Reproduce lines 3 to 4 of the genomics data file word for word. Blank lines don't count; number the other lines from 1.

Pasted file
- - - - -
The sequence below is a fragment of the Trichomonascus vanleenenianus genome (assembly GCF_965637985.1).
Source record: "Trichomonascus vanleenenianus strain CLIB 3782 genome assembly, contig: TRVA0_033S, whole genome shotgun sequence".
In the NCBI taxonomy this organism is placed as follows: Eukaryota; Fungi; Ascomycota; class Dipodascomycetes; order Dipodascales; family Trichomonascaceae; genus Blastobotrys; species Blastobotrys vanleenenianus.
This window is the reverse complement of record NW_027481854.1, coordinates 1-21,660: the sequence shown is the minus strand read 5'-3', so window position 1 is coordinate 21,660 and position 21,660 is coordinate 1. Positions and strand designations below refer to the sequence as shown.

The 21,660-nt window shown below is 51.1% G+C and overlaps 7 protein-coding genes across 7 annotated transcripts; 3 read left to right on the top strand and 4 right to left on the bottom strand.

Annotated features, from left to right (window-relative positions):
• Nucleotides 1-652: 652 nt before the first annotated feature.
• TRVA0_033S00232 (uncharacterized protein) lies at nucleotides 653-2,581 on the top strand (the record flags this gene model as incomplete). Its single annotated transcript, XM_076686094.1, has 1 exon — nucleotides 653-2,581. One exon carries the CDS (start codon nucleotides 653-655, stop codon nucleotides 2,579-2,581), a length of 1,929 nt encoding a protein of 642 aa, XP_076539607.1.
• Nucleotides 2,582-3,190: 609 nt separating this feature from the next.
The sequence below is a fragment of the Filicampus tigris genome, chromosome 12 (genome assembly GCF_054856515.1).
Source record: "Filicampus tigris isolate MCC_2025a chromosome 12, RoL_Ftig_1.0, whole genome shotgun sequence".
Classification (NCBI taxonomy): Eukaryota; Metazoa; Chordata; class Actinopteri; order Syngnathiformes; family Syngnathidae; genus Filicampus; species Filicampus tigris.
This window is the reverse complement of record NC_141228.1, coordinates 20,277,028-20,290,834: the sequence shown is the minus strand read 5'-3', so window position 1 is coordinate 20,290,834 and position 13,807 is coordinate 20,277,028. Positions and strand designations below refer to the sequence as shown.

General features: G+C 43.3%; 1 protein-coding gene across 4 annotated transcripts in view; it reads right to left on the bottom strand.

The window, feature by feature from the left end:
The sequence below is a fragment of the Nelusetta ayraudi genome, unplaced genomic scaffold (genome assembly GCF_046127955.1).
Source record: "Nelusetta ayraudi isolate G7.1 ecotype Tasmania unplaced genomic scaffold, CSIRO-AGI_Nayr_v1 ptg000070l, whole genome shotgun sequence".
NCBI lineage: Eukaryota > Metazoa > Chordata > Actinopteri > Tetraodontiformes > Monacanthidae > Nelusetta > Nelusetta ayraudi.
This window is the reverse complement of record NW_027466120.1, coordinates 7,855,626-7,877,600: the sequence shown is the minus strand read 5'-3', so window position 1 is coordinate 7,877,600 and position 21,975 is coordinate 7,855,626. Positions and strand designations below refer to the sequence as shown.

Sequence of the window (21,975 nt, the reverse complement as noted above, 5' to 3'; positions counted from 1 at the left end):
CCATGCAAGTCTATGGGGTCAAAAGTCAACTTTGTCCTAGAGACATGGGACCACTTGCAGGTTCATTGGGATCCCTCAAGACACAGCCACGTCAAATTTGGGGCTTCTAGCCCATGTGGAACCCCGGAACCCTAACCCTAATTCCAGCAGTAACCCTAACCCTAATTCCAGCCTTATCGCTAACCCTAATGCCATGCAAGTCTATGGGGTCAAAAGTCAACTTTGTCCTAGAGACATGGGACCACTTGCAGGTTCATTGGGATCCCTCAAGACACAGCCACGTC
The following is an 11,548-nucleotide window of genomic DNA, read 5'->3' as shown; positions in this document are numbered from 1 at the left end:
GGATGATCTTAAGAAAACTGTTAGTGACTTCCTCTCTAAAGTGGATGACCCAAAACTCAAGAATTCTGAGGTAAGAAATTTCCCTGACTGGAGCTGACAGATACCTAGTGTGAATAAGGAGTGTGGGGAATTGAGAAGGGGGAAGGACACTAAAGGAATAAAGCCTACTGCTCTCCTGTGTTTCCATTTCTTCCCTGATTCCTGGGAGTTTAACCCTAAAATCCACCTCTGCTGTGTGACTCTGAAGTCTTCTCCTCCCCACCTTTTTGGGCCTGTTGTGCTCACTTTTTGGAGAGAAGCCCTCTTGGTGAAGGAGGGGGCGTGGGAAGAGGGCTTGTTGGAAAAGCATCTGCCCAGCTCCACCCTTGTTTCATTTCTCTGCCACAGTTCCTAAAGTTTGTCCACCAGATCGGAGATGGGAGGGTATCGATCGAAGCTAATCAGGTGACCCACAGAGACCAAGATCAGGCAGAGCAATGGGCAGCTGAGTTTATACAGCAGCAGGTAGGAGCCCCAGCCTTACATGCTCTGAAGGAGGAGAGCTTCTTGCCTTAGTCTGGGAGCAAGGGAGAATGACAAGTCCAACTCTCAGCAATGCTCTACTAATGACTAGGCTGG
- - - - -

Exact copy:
In the NCBI taxonomy this organism is placed as follows: Eukaryota; Fungi; Ascomycota; class Dipodascomycetes; order Dipodascales; family Trichomonascaceae; genus Blastobotrys; species Blastobotrys vanleenenianus.
This window is the reverse complement of record NW_027481854.1, coordinates 1-21,660: the sequence shown is the minus strand read 5'-3', so window position 1 is coordinate 21,660 and position 21,660 is coordinate 1. Positions and strand designations below refer to the sequence as shown.